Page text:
“If the proposed minimum staffing standards were enforced, the facility may require increased travel nurses and CNAs, which would result in higher costs for the facility and could result in financial losses that would not allow the facility to remain open,” one building leader there warned.

Creating shortages

Ever since mandate details dropped Sept. 1, industry observers and academics have predicted rises in both the use of agency staff and the costs billed by agencies for those workers.

John R. Bowblis is an economics professor who frequently studies nursing home trends as a fellow with the Scripps Gerontology Center. He’s charted agency use among nursing homes since before the pandemic. He’s observed that the share of facilities using agency workers to provide direct care soared from about 22.5% in 2018-2019 to a new baseline of 49% in 2022.

A Provider magazine review of PBJ data published last week by the American Health Care Association also illustrates how much care delivered by agency nurses has increased. The figure for agency CNA, LPN and RN care as a share of total nursing hours has risen from 3% at the end of 2019 to 11% at the end of 2022.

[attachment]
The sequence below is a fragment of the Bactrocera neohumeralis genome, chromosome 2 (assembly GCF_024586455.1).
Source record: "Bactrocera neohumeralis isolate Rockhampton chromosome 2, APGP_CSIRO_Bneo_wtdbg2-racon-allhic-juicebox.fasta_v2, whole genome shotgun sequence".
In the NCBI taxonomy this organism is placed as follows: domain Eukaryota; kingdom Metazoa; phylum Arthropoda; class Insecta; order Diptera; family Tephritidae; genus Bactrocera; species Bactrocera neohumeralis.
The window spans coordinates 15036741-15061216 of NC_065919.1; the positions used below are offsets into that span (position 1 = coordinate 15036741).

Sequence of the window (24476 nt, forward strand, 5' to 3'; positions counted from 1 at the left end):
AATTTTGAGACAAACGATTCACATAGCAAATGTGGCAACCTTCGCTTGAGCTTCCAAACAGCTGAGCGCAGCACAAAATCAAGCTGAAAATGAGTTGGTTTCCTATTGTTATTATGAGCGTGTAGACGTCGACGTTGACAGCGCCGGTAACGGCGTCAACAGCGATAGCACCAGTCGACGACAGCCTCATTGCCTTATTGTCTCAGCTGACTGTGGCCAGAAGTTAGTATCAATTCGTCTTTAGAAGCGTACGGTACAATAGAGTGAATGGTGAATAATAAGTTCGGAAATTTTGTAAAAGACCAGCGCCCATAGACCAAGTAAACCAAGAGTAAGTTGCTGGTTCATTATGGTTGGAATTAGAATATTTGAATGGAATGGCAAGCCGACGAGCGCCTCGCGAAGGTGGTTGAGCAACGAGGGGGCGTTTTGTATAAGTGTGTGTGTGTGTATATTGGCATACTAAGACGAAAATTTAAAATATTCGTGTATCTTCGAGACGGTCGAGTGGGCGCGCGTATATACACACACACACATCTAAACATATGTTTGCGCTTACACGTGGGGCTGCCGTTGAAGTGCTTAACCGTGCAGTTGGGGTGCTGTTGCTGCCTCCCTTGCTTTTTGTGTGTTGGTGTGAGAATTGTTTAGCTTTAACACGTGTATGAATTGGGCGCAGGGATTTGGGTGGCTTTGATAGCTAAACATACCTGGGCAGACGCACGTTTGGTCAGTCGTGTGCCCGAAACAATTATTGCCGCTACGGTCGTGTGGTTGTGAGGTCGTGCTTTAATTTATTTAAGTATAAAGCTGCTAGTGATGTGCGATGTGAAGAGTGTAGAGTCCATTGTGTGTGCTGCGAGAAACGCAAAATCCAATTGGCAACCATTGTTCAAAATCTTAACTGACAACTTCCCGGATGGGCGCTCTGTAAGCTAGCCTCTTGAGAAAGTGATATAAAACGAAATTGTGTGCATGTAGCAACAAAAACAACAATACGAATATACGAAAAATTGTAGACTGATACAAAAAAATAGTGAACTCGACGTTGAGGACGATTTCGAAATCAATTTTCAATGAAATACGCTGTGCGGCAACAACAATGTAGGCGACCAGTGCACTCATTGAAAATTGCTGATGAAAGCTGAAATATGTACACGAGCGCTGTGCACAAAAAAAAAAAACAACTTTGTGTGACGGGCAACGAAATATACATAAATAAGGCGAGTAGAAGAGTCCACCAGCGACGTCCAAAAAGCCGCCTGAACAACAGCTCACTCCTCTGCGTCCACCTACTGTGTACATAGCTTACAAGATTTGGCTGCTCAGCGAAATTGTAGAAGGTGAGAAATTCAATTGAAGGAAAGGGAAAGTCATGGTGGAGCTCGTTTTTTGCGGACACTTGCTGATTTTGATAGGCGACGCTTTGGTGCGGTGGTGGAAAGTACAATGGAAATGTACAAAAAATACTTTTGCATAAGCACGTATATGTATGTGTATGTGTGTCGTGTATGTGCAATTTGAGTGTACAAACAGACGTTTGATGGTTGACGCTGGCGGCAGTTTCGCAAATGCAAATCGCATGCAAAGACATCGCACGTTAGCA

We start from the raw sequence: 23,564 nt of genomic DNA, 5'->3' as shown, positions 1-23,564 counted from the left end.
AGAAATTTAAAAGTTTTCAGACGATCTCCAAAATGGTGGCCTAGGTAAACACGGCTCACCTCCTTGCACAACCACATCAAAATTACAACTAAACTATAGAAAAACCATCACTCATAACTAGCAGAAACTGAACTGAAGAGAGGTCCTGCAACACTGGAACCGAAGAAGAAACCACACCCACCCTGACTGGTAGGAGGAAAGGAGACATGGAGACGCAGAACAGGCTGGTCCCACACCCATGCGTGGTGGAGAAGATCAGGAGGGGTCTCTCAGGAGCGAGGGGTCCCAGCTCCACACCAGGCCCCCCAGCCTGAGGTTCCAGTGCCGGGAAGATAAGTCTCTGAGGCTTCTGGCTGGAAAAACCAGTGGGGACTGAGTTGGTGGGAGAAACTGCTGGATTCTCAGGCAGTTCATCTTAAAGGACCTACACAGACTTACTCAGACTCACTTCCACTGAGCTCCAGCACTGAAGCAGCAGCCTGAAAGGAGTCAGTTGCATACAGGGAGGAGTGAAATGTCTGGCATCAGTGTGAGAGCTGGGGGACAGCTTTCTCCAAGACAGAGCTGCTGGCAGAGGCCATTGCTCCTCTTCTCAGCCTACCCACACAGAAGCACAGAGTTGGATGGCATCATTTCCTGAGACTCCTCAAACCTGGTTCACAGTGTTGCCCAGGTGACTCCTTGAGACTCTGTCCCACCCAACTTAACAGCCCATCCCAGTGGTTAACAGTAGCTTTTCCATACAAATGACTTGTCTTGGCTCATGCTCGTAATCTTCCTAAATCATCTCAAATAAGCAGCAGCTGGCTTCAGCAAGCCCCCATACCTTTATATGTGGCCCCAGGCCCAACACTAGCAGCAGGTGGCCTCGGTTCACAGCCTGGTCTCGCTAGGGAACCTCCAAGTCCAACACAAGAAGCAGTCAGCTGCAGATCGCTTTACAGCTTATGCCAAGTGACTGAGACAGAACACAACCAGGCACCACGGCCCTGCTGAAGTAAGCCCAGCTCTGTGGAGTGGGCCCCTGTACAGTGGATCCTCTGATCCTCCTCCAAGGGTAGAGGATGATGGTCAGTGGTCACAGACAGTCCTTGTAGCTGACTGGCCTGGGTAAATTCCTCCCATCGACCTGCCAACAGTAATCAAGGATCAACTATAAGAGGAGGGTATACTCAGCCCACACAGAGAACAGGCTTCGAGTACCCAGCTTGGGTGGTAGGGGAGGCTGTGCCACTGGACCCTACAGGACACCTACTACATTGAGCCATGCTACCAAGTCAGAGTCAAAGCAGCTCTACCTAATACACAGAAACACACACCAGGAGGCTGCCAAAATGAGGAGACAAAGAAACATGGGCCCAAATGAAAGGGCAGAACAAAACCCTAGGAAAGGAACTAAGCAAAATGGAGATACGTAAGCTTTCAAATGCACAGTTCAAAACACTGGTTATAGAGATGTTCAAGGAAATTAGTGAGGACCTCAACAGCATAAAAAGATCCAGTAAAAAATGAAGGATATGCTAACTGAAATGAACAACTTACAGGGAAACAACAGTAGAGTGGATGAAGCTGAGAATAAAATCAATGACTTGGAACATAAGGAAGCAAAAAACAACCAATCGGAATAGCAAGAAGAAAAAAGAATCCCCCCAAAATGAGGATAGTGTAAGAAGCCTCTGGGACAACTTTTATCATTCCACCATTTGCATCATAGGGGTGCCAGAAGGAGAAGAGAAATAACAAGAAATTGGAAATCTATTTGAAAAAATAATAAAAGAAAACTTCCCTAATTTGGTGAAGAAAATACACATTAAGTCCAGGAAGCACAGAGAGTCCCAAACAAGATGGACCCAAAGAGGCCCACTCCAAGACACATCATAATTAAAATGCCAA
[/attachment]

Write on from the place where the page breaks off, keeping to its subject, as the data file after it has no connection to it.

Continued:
Bowblis told McKnight’s that data also supports providers’ contention that with this increased use comes exorbitant cost increases. Including wages and benefits, median CNA costs were 37% higher for agency staff in 2022 than for similar aides directly employed. For RNs, for which nursing homes have traditionally had less need, median costs were 23% higher for agency nurses than direct employees. The proposed rule mandates a tripling of minimum RN nurse coverage per facility day.

“If you’re going to create a shortage of RNs by requiring this mandate, essentially what is going to happen is you’re going to have to pay either existing workers more to retain and attract them or you’re going to have to rely on agency staff,” he said. “The same thing is going to happen with CNAs.”

He said arguments that providers have enough money to cover those costs are short-sighted.

“Nursing homes are facing a different landscape post-pandemic vs. pre-pandemic,” Bowblis explained.